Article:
Modern life is complex and stressful and we all suffer exhaustion, even burnout, at least at times. What steps can we take to prevent burnout? Emily and Amelia Nagoski, identical twin sisters with doctorates in human sexual behaviour (Emily) and music (Amelia) have written an excellent book about burnout, Burnout: The Secret To Solving The Stress Cycle, after Amelia was repeatedly hospitalised with chronic pain, repeated infections, asthma — all symptoms of burnout.
We tend to focus a lot more on the external stressors – a high pressure job, balancing work and childcare, difficult relationships, money worries – and try to work out solutions to these outside problems. But they are keen to stress that there are some less tangible internal stressors that we need to look out for too, as they can also lead us down the path to burnout.
“The Bikini Industrial Complex”
We need to be aware of wider cultural expectations from what the Nagoskis term “the Bikini Industrial Complex”. This is their name for the multi billion dollar collection of businesses (beauty, fashion etc) that profit by setting an unachievable “aspirational ideal,” of feminine beauty coupled with our own (women’s) self criticism, negative past experiences, and fear of the future. This ideal leads to a human giver (see my previous blog) stewing in stress juice, permanently trapped in the stress cycle.
Look again at your goals
When we set goals for ourselves and our lives, we need to regularly problem-solve and use positive reappraisal as we move towards those goals. In this way we stay motivated and moving forward. Women are usually particularly good at planful problem-solving. But the one thing we tend to forget in our plans is ourselves.
Suppose you do all the planning, and it works except it’s much more difficult or much slower than you expected. This could be “get the report finished by 5pm today”, or get fit enough to run a 5km in three weeks, or buy a house within the next two years. When you’re frustrated by the slow or interrupted progress toward your goal, and planful problem-solving and positive reappraisal don’t help with the frustration, you need to redefine winning.
What we tend to do is to wonder if there’s something wrong with us and continually beat ourselves up and compare ourselves to others who seem to be doing much better. And immediately we have triggered a huge stress response! So, we have to remember to include dealing with the stress itself by completing the stress response cycle in our plan.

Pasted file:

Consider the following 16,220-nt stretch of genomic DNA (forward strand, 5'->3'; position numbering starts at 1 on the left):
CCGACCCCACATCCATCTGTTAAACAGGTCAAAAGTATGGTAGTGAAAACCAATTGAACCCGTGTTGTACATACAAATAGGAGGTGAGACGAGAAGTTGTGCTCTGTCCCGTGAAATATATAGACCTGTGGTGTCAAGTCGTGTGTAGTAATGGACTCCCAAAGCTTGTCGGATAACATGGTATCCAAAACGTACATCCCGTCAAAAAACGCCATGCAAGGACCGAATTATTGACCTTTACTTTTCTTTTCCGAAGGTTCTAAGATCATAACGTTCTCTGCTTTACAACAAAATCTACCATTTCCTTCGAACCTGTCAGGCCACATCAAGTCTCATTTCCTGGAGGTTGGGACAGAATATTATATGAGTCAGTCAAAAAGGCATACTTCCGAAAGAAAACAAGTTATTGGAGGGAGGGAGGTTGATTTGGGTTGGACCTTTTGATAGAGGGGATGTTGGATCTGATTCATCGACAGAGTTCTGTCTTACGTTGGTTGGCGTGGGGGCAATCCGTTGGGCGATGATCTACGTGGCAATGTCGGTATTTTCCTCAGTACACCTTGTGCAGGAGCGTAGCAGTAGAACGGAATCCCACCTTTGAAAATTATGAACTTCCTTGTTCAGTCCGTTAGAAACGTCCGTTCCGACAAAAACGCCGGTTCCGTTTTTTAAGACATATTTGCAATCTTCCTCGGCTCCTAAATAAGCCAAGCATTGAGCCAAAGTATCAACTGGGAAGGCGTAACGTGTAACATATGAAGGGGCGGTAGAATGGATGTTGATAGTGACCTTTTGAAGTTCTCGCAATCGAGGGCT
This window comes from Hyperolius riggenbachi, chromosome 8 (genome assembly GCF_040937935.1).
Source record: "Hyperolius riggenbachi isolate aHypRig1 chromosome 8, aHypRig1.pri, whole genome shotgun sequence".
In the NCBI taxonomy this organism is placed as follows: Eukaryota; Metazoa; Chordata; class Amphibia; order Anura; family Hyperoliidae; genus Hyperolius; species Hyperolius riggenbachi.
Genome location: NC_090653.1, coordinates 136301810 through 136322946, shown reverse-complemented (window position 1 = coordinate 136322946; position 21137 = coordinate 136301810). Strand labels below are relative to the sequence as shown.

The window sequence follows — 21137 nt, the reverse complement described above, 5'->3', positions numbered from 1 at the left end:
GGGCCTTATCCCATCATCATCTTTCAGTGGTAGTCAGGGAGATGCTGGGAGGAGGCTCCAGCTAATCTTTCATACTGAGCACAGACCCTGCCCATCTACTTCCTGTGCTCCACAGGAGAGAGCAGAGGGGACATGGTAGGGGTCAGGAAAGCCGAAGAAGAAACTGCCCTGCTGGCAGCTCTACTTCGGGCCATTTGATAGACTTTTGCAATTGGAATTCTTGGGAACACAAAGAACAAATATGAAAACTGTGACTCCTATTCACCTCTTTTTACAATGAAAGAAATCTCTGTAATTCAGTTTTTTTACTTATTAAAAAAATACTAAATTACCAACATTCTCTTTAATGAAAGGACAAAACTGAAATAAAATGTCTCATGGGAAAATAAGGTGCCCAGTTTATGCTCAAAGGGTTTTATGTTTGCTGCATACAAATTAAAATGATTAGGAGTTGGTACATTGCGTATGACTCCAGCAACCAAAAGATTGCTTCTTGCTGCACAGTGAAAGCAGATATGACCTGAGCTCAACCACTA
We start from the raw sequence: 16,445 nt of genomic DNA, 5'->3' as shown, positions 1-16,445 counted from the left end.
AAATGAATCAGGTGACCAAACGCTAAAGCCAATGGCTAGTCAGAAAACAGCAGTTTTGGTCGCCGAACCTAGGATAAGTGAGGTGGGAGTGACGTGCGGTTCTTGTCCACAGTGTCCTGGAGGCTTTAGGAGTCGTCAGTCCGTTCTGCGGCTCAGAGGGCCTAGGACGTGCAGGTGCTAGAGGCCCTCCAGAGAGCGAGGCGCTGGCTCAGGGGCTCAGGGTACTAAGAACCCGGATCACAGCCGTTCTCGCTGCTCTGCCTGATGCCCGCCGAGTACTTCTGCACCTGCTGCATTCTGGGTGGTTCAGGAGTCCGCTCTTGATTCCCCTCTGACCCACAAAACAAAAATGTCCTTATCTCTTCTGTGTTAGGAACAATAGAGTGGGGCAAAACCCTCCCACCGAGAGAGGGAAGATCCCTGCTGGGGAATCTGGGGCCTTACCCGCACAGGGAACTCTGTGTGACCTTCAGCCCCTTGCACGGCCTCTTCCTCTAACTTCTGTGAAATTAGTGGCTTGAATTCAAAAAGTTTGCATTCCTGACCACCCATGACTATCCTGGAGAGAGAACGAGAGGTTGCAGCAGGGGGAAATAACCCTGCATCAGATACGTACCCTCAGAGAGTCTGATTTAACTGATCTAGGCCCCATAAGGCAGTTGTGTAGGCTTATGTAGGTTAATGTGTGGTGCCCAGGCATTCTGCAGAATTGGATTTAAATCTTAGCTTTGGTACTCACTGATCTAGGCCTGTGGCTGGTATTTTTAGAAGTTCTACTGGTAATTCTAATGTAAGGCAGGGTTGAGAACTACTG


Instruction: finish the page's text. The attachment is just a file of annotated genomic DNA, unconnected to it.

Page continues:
Practice gratitude – but in the right way!
The Nagoski sisters write in a very humorous way about how research shows again and again that this is where gratitude can be an effective tool – that too often we can try to practice gratitude because we KNOW it is proven to be helpful but we can end up feeling even worse as in:
“I am grateful to have food in my cupboard and a roof over my head, and now I feel like an asshole for having to stop and take time to remember how lucky I am not to be homeless and starving. How shallow of me, that I spend time hating my body and trying to change it, when I should be grateful for my health.”
Research shows that writing endless lists of “things I’m grateful for” often backfires on us. However, there are two strategies the science says ARE effective:
- The “gratitude letter
Quite simply, you write a letter to someone you’re grateful to have in your life. You don’t have to let the other person read it (it could be someone who helped you pick up your dropped bag of shopping in the street with a kind word and a smile) but again research shows that if you do, this gives a super-boost of well-being. The reason this is so effective is that it’s not about self-care but about reaching out and connecting to other people.
At the end of each day, think of some event or circumstance for which you feel grateful, and write about it. It could be something like “Sat through a difficult meeting with my boss without bawling, shouting or walking out”. Write down what happened, including details about what anyone involved, including you, did or said. Describe how it made you feel at the time, and how you feel now, as you think about it. Focus on what it is about it that you feel gratitude for rather than getting drawn into negative, critical thoughts and feelings – although if they come up, just gently set them to one side and return your attention to the thing you’re being grateful for.
I can recommend this excellent podcast where Brene Brown interviews the Nagoski sisters about their book:
Need some advice and support?
If you are struggling with any of the issues raised in this article, or indeed any other emotional issues or life challenges and would like to talk things over in complete confidentiality, call Alison Winfield, Mindfully Well Counselling Cork on 087 9934541.
Book a counselling session today!